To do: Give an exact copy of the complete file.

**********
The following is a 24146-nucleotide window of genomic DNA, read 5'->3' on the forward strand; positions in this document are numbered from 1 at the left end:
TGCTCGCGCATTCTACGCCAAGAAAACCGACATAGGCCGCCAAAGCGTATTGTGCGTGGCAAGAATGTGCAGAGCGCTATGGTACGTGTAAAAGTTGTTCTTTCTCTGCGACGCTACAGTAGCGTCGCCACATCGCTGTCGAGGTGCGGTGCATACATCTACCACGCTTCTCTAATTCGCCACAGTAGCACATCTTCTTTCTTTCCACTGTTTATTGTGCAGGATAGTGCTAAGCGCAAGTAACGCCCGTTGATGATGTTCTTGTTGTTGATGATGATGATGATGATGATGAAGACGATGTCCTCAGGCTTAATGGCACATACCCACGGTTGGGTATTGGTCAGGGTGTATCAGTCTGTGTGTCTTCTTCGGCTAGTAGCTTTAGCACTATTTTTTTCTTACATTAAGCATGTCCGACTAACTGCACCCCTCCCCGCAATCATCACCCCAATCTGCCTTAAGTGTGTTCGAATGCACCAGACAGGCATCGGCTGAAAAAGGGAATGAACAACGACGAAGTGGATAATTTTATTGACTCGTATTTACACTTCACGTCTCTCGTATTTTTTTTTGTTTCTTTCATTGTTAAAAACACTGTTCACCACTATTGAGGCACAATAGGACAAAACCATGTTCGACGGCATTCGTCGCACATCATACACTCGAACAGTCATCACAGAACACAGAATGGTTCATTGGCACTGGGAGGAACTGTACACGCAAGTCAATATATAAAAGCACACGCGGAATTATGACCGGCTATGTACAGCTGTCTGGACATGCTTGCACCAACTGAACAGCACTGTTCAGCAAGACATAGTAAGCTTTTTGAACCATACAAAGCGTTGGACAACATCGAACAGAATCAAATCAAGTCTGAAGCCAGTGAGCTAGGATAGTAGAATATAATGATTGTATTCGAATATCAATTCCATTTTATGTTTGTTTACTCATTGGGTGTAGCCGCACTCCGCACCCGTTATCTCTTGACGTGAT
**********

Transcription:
The following is a 24146-nucleotide window of genomic DNA, read 5'->3' on the forward strand; positions in this document are numbered from 1 at the left end:
TGCTCGCGCATTCTACGCCAAGAAAACCGACATAGGCCGCCAAAGCGTATTGTGCGTGGCAAGAATGTGCAGAGCGCTATGGTACGTGTAAAAGTTGTTCTTTCTCTGCGACGCTACAGTAGCGTCGCCACATCGCTGTCGAGGTGCGGTGCATACATCTACCACGCTTCTCTAATTCGCCACAGTAGCACATCTTCTTTCTTTCCACTGTTTATTGTGCAGGATAGTGCTAAGCGCAAGTAACGCCCGTTGATGATGTTCTTGTTGTTGATGATGATGATGATGATGATGAAGACGATGTCCTCAGGCTTAATGGCACATACCCACGGTTGGGTATTGGTCAGGGTGTATCAGTCTGTGTGTCTTCTTCGGCTAGTAGCTTTAGCACTATTTTTTTCTTACATTAAGCATGTCCGACTAACTGCACCCCTCCCCGCAATCATCACCCCAATCTGCCTTAAGTGTGTTCGAATGCACCAGACAGGCATCGGCTGAAAAAGGGAATGAACAACGACGAAGTGGATAATTTTATTGACTCGTATTTACACTTCACGTCTCTCGTATTTTTTTTTGTTTCTTTCATTGTTAAAAACACTGTTCACCACTATTGAGGCACAATAGGACAAAACCATGTTCGACGGCATTCGTCGCACATCATACACTCGAACAGTCATCACAGAACACAGAATGGTTCATTGGCACTGGGAGGAACTGTACACGCAAGTCAATATATAAAAGCACACGCGGAATTATGACCGGCTATGTACAGCTGTCTGGACATGCTTGCACCAACTGAACAGCACTGTTCAGCAAGACATAGTAAGCTTTTTGAACCATACAAAGCGTTGGACAACATCGAACAGAATCAAATCAAGTCTGAAGCCAGTGAGCTAGGATAGTAGAATATAATGATTGTATTCGAATATCAATTCCATTTTATGTTTGTTTACTCATTGGGTGTAGCCGCACTCCGCACCCGTTATCTCTTGACGTGAT